us together, against all odds, and enables us to share this community.
Serial monogamist eh? I like that. I've been dating a nondisabled
guy for nearly three years now. Though we knew each other before,
we had not hooked-up while I was still able-bodied, more because
of hesitation on my part than any problem on his part with disabled
guys. He was married and I wouldn't interfere with that. We haven't
made it official, i.e., there has not been a ceremony or union giving
us the stamp of "officially joined," but we have talked of it. He
tells me I deserve the real deal, which in his mind is one day him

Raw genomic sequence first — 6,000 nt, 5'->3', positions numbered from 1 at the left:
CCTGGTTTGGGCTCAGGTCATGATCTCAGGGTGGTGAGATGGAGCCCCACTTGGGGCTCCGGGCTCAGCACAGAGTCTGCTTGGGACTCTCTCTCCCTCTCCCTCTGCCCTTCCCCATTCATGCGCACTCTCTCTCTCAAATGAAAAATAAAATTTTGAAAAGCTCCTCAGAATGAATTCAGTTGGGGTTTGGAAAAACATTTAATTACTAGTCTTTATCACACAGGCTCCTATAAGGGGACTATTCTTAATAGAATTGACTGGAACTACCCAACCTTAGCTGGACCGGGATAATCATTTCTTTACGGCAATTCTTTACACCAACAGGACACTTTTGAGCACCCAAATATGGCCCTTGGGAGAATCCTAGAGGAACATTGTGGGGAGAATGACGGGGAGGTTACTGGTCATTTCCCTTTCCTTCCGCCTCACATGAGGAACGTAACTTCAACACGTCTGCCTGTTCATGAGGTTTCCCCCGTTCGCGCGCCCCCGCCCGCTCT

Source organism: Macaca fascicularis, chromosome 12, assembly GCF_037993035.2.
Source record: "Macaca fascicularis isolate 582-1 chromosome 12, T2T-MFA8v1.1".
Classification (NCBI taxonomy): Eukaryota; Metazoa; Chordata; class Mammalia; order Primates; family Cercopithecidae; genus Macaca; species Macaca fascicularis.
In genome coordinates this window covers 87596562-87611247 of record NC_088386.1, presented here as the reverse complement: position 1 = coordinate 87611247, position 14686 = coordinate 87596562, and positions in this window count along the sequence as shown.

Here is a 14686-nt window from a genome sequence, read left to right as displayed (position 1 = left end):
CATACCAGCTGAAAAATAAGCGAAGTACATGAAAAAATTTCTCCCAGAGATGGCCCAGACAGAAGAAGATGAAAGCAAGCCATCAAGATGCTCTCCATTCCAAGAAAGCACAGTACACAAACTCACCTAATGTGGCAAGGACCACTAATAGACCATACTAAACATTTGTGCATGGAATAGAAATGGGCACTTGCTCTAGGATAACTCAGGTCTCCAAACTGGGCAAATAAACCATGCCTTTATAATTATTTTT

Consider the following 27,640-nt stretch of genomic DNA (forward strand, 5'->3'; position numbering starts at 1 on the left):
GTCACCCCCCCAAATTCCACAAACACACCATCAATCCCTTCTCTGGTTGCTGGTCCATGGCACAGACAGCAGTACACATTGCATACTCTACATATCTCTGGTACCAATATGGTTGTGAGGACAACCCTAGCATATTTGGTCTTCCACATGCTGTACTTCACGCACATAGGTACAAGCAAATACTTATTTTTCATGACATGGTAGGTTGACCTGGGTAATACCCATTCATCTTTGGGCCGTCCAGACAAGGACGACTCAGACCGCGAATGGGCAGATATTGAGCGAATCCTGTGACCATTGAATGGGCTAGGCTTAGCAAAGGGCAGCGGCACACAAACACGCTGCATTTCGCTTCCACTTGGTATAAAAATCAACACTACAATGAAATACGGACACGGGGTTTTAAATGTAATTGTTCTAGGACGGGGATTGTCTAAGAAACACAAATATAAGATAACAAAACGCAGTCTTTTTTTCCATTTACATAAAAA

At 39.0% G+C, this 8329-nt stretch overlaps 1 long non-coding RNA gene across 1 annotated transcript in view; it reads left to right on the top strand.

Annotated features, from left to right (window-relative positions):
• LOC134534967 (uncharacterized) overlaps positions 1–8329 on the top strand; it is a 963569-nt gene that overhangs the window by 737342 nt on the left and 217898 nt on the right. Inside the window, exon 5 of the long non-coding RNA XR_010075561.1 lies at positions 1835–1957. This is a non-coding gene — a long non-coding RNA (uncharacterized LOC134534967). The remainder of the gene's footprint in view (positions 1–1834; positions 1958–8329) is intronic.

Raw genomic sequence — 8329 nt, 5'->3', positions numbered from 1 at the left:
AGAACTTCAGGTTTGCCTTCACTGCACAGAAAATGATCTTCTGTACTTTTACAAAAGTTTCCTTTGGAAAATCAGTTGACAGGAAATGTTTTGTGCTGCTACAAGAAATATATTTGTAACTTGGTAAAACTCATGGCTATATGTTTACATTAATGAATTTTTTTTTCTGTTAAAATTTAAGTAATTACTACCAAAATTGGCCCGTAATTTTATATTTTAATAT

on his knees (!) to pop the question. I admit I was skeptical when
we first talked of this, but I've come full-circle finally, and
I know that he is serious, wanting to be with me for what remains
of my life and his.
When we talked about
this I was very concerned that he would be "wasting" his
life caring for me when he could have a very satisfying and physically
challenging relationship with someone his own age and someone able-bodied.
He was vehement in his rebuttal, which in the long run taught me
a lesson (no small task that) that what truly counts is the person
inside, not the body you occupy. Daniel loves me for my heart and
soul and spirit, that is very clear, and is always very willing
to do what is necessary for me physically when I am unable. I still
find myself amazed at the depth of his love in the face of these
obstacles; he always approaches the difficulties with candor and